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MT: Saco ranch family members admit to hunting scheme

February 06, 2009

Saco ranch family members admit to hunting scheme

Three members of a Hi-Line family admitted Thursday that they ran an illegal hunting operation that brought in nonresident hunters who paid thousands of dollars to shoot big game on their ranch near Saco.

The scheme ran for five years, until investigators with the state Department of Fish, Wildlife and Parks learned of it in 2003, federal prosecutors said. Investigators have since fined and seized mounts of poached animals from dozens of clients who participated in the illegal hunts.

In the fall of 2003, 10 whitetail and mule deer bucks were killed on the ranch by nonresident hunters who didn't have valid licenses.

Leo O. Bergtoll, 74, his wife, Anna Lou L. Bergtoll, 68, and their son, Darrel L. Bergtoll, 44, pleaded guilty to federal charges during their first appearance in U.S. District Court in Billings. A fourth defendant, Anthony J. Bazile, 60, of Braithwaite, La., was indicted separately, has pleaded not guilty and is set for trial April 6.

Leo Bergtoll pleaded guilty to felony conspiracy to violate the Lacey Act, which regulates the sale, transportation and purchase of wildlife. Anna Lou Bergtoll and Darrel Bergtoll each pleaded guilty to a misdemeanor count of violating the Lacey Act.

Special Assistant U.S. Attorney Robert Anderson of Missoula said in court documents that the Bergtolls worked with Bazile, a longtime associate, to run a hunting business on their cattle ranch, the Frenchman Valley Ranch.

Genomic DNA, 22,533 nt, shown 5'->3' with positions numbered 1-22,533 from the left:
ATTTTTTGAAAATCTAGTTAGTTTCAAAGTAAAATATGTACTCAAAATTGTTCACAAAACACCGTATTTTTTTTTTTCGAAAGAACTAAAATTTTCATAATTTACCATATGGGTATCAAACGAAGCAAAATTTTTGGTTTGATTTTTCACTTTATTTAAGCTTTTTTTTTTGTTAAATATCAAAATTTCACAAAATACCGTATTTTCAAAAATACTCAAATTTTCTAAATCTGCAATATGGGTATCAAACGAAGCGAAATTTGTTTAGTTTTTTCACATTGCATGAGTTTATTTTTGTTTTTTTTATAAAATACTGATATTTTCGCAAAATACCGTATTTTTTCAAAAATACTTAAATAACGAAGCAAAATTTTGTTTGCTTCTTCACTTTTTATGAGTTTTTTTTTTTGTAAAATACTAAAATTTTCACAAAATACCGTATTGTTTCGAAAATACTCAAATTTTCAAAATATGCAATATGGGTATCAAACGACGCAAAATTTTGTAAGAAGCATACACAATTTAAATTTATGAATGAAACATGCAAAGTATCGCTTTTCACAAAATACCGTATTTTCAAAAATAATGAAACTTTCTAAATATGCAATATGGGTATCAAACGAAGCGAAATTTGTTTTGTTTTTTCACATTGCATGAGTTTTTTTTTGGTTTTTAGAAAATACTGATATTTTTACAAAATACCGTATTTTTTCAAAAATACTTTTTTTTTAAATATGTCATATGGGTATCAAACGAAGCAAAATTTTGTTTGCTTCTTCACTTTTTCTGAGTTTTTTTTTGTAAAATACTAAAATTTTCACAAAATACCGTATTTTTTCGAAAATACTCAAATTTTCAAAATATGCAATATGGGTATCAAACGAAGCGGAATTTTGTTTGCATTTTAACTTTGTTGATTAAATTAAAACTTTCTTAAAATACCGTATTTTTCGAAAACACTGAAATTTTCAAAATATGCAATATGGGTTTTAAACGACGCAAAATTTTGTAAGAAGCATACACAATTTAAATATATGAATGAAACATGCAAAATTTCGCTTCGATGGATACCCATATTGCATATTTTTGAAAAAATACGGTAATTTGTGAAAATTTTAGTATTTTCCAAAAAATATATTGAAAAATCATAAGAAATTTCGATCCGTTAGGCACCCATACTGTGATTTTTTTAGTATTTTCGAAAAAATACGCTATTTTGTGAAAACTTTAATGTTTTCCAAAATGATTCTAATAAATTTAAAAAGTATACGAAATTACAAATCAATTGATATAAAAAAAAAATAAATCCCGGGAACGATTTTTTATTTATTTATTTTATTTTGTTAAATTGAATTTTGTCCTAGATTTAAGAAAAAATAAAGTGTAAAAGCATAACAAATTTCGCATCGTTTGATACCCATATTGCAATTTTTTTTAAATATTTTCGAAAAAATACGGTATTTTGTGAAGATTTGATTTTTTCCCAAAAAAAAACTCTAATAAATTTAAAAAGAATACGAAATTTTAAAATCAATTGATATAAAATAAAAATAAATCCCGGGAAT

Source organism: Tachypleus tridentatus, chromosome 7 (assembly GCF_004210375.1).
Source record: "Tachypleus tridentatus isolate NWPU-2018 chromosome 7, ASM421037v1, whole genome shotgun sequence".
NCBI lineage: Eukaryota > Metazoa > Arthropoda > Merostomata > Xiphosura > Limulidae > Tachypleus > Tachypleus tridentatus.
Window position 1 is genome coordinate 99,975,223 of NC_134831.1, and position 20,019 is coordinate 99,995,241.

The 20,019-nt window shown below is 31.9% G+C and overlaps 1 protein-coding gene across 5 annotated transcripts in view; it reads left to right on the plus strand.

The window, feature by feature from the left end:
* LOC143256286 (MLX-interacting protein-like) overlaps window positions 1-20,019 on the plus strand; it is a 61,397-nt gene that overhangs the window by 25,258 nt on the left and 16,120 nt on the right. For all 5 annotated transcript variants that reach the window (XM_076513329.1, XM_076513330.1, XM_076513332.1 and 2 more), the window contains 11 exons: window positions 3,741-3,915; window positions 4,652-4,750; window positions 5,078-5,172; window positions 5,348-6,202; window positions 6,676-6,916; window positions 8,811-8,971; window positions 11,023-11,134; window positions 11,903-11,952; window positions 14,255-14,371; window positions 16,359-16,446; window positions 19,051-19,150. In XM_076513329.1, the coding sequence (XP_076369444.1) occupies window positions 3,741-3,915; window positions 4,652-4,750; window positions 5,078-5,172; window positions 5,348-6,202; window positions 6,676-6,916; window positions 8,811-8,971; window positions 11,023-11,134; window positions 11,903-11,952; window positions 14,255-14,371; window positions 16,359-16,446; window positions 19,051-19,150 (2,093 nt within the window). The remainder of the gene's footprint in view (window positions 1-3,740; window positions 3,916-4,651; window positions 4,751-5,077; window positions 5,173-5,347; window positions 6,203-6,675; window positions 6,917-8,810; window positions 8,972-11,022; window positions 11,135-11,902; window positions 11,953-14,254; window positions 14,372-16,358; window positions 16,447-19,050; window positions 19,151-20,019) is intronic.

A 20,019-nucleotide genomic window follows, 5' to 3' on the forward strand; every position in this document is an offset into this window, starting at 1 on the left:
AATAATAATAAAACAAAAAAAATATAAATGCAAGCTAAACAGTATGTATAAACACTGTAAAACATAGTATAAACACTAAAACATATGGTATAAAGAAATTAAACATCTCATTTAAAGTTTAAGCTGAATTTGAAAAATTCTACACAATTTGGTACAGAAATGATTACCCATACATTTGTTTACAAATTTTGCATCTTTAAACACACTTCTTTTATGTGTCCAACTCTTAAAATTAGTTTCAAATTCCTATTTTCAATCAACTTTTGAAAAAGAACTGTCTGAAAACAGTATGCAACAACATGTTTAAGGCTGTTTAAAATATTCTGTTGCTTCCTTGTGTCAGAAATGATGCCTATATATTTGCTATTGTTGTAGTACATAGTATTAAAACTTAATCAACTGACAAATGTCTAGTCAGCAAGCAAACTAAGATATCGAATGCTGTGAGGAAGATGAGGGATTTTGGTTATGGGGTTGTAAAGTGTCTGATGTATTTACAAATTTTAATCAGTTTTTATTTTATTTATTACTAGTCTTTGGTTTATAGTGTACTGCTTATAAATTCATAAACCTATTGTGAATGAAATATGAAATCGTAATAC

Bazile recruited clients for weeklong hunting trips in which he charged $800 a person to apply for a Montana landowner-sponsored buck deer license. Bazile would forward the client's name and application fee of $300 to Anna Lou Bergtoll and pocket the rest. Anna Lou Bergtoll would submit the client's name for the license drawing. Darrel Bergtoll, who owns a separate parcel of land nearby, also would submit clients' names from Bazile for licenses on his property, even though the clients hunted on his parents' ranch.

If clients failed to draw a license, Bazile urged them to come to Montana anyway and assured them that they would get licenses, Anderson said. The clients each paid another $1,200 outfitting fee when they arrived at the ranch.

Meanwhile, the Bergtolls got resident hunting licenses and asked other family members and hired hands to do the same. Leo and Anna Lou Bergtoll would buy the resident licenses from their employees for $100 and resell them to the nonresident hunters, who used them to tag animals they shot.

Trophy parts of illegally killed animals were sent to a nearby taxidermist for mounting or were sometimes taken home by the clients.

The Frenchman Valley Ranch had about 20 permanent wooden hunting blinds, a bunkhouse for clients and vehicles for Bazile and clients. Bazile cooked for the clients and told them which blinds to use. As payment for his "client wrangling" services, he kept at least one $1,200 hunting fee each season, Anderson said.

Leo Bergtoll faces a maximum of five years in prison and a $250,000 fine on the conspiracy count, while his wife and son face a maximum of one year in prison and a $100,000 fine on the misdemeanor.

U.S. Magistrate Carolyn Ostby continued their release without bond.

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